The South Carolina Department of Education distributed an infographic on the “science of reading” (SOR). The flyer includes a number of mischaracterizations and misinformation, which is a common event since the SOR movement now drives new or revised reading legislation in 47 states (often emphasized strongly in Republican-led states along with CRT bans, curriculum gag orders, and book censorship).
This is a fact check for educators, elected officials, media, and the public interested in supporting effective and accurate information about students learning to read and teaching reading in SC.
What is the state of reading achievement in the US and SC?
FACT: Reading achievement in the US and most states has remained essentially flat for three-plus decades. There is no credible evidence of a reading crisis, although historical negligence to serve marginalized populations of students is supported by the data.
Was there a Mississippi “miracle”?
FACT: The Mississippi “miracle” is a manufactured narrative created by the media. MS has had steady increases in early reading achievement for over three decades, well before any SOR legislation or LETRS training. MS also has a very high rate of grade retention and flat grade 8 achievement despite the grade 4 increases, suggesting that the early score increases are a “mirage.” There simply is no scientific evidence of a MS “miracle” or that implementing SOR and LETRS training increased reading achievement.
Recommended: A Critical Examination of Grade Retention as Reading Policy (OEA)
Does LETRS training improve reading instruction or reading achievement?
FACT: There is no scientific evidence that LETRS training is effective for increasing student reading achievement. Teachers seem to feel more confident after the training, however.
LETRS [access materials HERE]
Hoffman, J.V., Hikida, M., & Sailors, M. (2020). Contesting science that silences: Amplifying equity, agency, and design research in literacy teacher preparation. Reading Research Quarterly, 55(S1), S255–S266. Retrieved July 26, 2022, from https://doi.org/10.1002/rrq.353
Research Roundup: LETRS (PDF in link above also)
Have whole language, balanced literacy, and three cueing failed to provide students with adequate reading instruction?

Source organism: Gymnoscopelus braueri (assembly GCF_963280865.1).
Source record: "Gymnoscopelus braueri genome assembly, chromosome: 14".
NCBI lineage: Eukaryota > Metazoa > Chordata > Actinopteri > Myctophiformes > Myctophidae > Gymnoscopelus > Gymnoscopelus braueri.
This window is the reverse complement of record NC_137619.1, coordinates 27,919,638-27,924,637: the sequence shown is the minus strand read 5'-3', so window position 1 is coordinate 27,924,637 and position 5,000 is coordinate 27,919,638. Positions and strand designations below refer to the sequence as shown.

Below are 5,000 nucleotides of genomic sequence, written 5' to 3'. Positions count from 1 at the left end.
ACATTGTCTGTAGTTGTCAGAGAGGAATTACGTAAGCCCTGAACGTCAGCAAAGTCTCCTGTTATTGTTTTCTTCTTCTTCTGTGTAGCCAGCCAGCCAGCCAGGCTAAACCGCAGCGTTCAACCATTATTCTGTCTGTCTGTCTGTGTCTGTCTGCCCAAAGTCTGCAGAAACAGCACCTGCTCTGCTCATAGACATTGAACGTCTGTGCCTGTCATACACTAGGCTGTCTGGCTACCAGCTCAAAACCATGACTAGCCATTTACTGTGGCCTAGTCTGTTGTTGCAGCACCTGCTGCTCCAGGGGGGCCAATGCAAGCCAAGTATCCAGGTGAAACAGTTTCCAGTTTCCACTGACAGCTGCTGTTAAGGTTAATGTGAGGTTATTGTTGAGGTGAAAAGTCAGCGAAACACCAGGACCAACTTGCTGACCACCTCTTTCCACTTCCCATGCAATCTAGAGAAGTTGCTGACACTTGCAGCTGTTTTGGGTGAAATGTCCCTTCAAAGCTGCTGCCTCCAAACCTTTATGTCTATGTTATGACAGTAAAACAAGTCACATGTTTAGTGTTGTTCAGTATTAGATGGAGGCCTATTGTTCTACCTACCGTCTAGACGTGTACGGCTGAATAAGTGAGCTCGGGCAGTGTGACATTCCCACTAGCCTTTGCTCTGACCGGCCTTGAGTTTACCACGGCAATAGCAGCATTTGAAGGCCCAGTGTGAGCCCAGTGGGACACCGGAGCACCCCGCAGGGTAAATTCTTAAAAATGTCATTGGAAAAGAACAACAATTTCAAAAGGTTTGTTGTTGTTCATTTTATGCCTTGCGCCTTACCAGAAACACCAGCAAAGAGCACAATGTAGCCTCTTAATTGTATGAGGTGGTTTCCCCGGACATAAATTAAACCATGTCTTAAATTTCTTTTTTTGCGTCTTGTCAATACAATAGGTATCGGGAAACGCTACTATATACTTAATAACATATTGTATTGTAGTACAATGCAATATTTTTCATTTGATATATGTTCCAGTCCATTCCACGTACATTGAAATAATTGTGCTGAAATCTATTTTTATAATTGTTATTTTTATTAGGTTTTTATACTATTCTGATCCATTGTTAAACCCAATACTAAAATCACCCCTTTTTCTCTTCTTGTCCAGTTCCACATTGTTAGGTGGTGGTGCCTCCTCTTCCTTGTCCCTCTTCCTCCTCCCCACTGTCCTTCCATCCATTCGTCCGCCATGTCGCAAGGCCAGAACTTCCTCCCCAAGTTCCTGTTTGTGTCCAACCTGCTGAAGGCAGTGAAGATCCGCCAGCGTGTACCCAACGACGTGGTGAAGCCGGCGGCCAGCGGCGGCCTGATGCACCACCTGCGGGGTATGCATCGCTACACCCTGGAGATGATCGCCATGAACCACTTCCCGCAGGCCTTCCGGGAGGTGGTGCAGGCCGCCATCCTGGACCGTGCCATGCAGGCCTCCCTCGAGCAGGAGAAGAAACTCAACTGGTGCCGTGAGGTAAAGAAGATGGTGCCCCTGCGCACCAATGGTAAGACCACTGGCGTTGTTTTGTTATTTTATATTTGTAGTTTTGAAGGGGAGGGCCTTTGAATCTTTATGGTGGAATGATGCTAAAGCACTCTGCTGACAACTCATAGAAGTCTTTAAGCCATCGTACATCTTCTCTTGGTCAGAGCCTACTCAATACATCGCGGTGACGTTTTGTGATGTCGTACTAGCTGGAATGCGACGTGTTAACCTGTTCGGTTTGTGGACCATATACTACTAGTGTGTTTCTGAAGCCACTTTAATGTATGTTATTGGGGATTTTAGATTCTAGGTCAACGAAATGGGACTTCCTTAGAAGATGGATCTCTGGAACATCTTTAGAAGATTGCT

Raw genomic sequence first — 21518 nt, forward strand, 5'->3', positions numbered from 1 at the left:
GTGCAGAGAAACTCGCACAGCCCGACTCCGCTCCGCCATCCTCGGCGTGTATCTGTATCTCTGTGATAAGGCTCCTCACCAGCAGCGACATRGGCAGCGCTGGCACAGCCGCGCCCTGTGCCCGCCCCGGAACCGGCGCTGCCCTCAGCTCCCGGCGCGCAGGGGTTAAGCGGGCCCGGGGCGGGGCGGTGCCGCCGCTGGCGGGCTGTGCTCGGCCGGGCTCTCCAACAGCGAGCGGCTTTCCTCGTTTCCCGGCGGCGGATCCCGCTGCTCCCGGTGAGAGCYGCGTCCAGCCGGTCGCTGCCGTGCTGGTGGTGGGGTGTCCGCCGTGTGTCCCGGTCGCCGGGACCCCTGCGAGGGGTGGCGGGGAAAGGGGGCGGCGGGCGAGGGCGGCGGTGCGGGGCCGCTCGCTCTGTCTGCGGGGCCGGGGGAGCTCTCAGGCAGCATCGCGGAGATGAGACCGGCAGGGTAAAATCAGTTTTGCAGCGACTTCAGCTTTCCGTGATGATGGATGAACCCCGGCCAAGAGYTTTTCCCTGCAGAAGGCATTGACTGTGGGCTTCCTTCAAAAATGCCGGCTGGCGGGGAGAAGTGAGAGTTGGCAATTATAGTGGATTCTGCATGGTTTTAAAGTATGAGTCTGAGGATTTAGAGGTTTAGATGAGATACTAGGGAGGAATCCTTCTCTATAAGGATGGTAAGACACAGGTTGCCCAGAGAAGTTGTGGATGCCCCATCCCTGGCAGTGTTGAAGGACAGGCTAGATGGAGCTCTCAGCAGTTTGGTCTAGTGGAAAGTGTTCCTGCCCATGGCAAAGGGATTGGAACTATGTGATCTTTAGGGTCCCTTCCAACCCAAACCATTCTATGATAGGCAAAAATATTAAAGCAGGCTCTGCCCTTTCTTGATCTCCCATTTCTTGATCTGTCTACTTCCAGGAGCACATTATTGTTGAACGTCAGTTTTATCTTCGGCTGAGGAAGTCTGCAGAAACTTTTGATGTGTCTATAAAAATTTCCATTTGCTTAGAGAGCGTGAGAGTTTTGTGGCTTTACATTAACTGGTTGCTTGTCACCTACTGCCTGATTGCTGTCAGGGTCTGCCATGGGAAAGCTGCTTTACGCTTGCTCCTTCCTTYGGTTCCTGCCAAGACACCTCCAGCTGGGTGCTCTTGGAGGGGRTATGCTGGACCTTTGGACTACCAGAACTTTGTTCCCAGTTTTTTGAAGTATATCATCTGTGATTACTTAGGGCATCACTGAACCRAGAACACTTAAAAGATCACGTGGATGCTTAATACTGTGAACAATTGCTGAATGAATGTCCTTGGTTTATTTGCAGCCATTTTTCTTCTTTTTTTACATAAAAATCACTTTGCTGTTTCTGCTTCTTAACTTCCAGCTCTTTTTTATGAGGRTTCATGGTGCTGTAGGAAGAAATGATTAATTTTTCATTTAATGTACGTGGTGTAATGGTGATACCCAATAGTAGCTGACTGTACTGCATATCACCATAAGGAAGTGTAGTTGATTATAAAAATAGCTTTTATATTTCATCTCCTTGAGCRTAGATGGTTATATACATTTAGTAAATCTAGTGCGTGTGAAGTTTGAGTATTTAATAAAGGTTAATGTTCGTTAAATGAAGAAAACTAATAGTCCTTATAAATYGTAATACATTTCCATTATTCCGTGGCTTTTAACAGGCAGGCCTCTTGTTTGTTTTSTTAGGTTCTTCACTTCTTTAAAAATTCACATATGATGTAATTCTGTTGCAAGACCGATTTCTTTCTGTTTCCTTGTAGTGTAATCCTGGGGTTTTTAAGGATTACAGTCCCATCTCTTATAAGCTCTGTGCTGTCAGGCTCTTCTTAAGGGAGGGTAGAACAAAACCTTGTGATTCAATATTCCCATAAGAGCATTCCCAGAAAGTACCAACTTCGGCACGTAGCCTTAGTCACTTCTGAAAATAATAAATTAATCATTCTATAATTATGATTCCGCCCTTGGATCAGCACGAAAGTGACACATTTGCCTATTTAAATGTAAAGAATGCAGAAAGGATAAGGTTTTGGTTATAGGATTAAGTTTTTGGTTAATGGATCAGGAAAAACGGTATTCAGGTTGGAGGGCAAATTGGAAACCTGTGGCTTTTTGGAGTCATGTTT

FACT: There is no research showing WL, BL, or three cueing (multiple cueing) have failed students. WL and BL do include phonics and skills instruction, and achievement over many decades has remained flat regardless of the teaching theory or reading program being implemented. Multiple cueing is a research-supported practice, but political attacks on three cueing are based in caricature.
Recommended: Thomas, P.L. (2022). The Science of Reading movement: The never-ending debate and the need for a different approach to reading instruction. Boulder, CO: National Education Policy Center. http://nepc.colorado.edu/publication/science-of-reading
Multiple Cueing Approaches [access materials HERE]
Compton-Lilly, C.F., Mitra, A., Guay, M., & Spence, L.K. (2020). A confluence of complexity: Intersections among reading theory, neuroscience, and observations of young readers. Reading Research Quarterly, 55(S1), S185-S195. Retrieved July 26, 2022, from https://doi.org/10.1002/rrq.348
What is the value of the National Reading Panel (NRP) report?
FACT: The NRP report is now 20+ years old, and reading research has advanced beyond the report’s findings. The report also was underfunded and incomplete and should not be viewed as “settled” science. The media and political misrepresentation of the NRP report, however, continues to mislead; the report found systematic phonics instruction increases pronunciation of nonsense words in grade one, but does not improve comprehension. As well, the report found systematic phonics was no more effective than WL or BL.
National Reading Panel
Report of the National Reading Panel: Teaching children to read. (2000, April). U.S. Department of Health and Human Services. https://www.nichd.nih.gov/publications/pubs/nrp/smallbook
Reports of the subgroups. (2000, April). U.S. Department of Health and Human Services. https://www.nichd.nih.gov/publications/pubs/nrp/report
Phonemic awareness. (n.d.). Big ideas in beginning reading. Center on Teaching and Learning. Oregon University. http://reading.uoregon.edu/big_ideas/pa/pa_what.php
Stephens, D. (2008). The federal government wants me to teach what? A teacher’s guide to the National Reading Panel report. National Council of Teachers of English. https://cdn.ncte.org/nctefiles/resources/newsletter/magazine/nrp_report.pdf
Shanahan, T. (2005). The National Reading Panel report: Practical advice for teachers. Learning Point Associates. https://files.eric.ed.gov/fulltext/ED489535.pdf
Shanahan, T. (2003, April). Research-based reading instruction: Myths about the National Reading Panel report. The Reading Teacher, 56(7), 646-655.